Finding God

Robin Botie of Ithaca, New York, photoshops her friend who has found a strong connection to Source.What did you lose and what did you find? I always pose these questions. But maybe what I should be asking all the people who share their smiles and stories is, What DIDN’T you lose? What is it that survived throughout all your pain and suffering?

I went to see an old friend who grew up in the same neighborhood as I did, in a similar household to mine. Neither of us had been exposed to religion as children. Yet, as young girls, we each prayed on our own. And we watched our other friends get confirmed or bat mitzvah-ed. “As long as I can remember I have been on a path to know God better,” my friend told me. “I always had my own connection to God, to Source, to All There Is.”

When we left home for college, we lost track of each other for almost two decades. During that time she explored the spiritual world and grew a strong commitment to God. I’m so in awe of this. Other than my kids and my inherited dog, my connections hang on fragile threads.

My friend is now a psycho-spiritual counselor and interfaith/inter-spiritual minister. Originally trained as a social worker, she went into a seminary and ended up teaching ministers-in-training. From all spiritual paths and traditions. Even atheists. How did she come to love serving God this way, I wondered?
“You don’t just get struck with a spiritual practice. It’s a discipline,” she said. “Like working out, you have to do it every day, seven days a week, in order to maintain connection.”

I asked, “What changed your world?”
“Having my daughter. Having my grandson. Losing my sister. Being diagnosed with cancer, being a three-time breast cancer survivor,” she replied.
“You lost your health. And your sister. How do you reconcile this with God, with your faith?” I asked.
“I believe that nowhere in any sacred text are we promised by God (or any entity or spiritual master), no death, no suffering, no war or sickness…. What I believe we’re promised is that God is there to comfort us. When I cry out in anger, ‘God, how could you…?’ I will be comforted.”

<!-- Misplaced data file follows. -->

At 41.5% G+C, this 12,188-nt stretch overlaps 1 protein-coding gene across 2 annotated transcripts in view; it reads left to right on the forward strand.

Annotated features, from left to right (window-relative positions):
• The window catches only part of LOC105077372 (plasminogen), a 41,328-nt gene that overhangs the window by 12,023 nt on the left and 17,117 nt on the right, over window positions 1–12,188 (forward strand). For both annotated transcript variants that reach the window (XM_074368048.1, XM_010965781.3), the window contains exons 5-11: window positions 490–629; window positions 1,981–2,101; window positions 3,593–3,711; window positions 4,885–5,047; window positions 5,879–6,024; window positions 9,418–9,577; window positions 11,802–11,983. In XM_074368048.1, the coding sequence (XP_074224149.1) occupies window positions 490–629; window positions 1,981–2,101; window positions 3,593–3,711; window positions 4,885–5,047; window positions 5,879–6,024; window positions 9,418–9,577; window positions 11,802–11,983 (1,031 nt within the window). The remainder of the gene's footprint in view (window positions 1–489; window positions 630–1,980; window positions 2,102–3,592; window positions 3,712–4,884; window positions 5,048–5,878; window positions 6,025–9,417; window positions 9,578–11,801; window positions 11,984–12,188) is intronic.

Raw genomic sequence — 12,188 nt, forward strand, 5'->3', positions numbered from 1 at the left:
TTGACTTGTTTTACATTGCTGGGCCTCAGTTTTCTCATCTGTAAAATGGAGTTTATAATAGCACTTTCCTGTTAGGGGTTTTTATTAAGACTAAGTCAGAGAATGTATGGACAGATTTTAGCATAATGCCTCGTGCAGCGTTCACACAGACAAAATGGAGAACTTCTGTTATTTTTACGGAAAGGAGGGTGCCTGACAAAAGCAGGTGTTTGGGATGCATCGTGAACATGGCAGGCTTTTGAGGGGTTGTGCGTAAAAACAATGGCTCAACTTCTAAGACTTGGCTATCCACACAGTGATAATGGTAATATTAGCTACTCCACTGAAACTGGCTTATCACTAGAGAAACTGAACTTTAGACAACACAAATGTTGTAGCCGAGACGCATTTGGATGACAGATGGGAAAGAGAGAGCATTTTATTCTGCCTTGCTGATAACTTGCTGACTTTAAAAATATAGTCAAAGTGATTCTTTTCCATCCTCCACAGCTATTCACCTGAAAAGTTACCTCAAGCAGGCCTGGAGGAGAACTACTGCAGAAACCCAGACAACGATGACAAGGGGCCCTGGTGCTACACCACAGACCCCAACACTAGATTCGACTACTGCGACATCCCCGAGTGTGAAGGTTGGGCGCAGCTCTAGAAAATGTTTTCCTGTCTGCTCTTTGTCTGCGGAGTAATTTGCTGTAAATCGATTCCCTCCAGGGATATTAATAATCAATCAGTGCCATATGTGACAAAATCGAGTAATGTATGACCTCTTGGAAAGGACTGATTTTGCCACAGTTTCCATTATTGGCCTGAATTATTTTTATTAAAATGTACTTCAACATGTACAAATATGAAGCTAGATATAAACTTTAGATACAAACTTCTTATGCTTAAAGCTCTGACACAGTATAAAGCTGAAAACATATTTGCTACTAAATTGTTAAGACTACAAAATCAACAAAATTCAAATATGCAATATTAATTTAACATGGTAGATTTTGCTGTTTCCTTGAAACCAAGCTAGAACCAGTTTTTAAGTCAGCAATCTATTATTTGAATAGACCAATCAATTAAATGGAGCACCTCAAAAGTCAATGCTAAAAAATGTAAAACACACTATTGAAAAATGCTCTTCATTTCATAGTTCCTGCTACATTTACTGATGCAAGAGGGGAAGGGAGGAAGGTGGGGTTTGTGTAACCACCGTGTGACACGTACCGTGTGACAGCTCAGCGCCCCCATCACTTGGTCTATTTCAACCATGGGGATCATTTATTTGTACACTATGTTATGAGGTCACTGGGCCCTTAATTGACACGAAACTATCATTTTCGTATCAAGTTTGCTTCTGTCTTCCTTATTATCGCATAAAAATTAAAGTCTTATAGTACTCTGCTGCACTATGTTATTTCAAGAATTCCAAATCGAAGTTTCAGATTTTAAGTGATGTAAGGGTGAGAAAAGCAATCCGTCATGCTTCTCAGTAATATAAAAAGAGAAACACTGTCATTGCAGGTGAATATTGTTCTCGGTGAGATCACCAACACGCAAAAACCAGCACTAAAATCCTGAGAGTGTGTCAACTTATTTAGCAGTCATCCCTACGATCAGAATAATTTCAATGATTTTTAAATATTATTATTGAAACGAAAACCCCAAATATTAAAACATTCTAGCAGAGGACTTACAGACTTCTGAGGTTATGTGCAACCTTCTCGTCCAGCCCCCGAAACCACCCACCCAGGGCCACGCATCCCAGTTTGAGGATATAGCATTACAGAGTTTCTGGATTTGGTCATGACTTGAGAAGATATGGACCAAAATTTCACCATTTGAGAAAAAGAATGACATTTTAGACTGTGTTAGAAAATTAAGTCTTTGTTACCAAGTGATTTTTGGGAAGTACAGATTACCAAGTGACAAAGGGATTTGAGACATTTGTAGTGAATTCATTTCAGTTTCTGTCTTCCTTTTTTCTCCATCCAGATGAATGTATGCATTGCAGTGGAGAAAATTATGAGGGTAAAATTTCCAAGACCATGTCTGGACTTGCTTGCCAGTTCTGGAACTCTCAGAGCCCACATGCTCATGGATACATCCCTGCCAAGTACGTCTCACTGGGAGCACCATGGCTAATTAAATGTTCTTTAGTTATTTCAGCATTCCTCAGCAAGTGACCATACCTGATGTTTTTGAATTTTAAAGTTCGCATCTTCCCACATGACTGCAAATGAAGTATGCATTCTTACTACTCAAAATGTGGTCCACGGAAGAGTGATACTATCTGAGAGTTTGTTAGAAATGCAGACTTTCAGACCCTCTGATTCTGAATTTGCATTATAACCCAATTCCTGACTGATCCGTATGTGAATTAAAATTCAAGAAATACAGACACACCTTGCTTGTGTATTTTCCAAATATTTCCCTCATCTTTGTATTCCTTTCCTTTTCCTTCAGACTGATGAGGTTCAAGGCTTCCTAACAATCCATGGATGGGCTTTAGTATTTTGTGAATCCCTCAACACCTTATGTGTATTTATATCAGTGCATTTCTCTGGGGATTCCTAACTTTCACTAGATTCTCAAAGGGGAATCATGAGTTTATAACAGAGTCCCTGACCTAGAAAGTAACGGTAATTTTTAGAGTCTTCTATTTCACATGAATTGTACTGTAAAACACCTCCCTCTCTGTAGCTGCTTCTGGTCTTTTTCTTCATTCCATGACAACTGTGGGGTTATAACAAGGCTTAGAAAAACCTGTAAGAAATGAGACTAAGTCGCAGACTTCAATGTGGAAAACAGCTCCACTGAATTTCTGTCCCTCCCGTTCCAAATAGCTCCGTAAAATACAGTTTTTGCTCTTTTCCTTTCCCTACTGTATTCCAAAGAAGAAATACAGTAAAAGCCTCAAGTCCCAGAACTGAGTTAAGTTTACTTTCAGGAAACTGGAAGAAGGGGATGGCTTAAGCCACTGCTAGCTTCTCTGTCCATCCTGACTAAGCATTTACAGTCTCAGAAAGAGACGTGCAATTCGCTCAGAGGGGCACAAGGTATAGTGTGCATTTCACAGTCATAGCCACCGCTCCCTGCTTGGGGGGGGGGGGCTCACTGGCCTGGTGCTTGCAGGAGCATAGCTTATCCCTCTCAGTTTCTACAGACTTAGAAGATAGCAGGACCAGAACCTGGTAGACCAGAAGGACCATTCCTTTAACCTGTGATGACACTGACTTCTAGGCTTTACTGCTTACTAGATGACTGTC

We walked around her yard and she told me she felt connected to earth through the trees, birds, and rocks. There were rocks everywhere. In the garden, on the path leading to her little rock-studded house, and particular piles of rocks that she proudly pointed out. She said, “God is the energy or conscience that moves through all of us and everything.” In my own current state of still thawing out from years of feeling like frozen mud, I’m considering this.


What didn’t you lose? What survived your times of pain?

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3 thoughts on “Finding God

  1. Elaine Mansfield

    I like that definition of God because it’s inclusive of all we experience in life. I was raised in a quasi-Protestant family that rarely attended church or said prayers except at holiday meals. We didn’t pray or ask God(dess) for comfort while my dad was dying. I seem to have learned gratitude from Nature and from bits and pieces of various spiritual traditions. I don’t ask for comfort, although it’s wonderful when it comes. I ask for understanding and meaning. Nature provides me with constant transcendent experiences–like the bluebird couple feeding their 5 nestlings out my windows today. My telescope is focused on the nesting box door and their comings and goings bring me a surprising sense of comfort and a little peak experience each time. I also love Buddhism and the training I’ve received from Buddhist teachers, but in the end Nature is my Goddess.


    I want so much to start meditating. But my life seems to be getting more and more hectic. A good reason right there to practice meditation. I don’t even have time for the continuous motion torso-exercising machine that’s supposed to rid me of backache. Except for an hour before bedtime, I hardly get a chance to read novels anymore. And these days I don’t pretend anymore to have the time for a boyfriend in my life. So, to stop everything and sit and meditate – not likely but still calling to me. yeah, I agree about Buddhism, Lynne. It’s the religion that makes most sense to me too. But right now, until something changes in my daily life, I’d be a miserable Buddhist.

  3. Lynne Taetzsch

    Robin, I love your courage to tackle any topic–even “finding God”!

    Like you, I was not raised in any particular faith, and after exploring several, I find that Buddhism makes the most sense to me. My weekly meditation group was a great source of comfort and patience when I was going through my husband’s deterioration and eventual death from Alzheimer’s disease seven years ago. Meditation is now a daily practice in my life.


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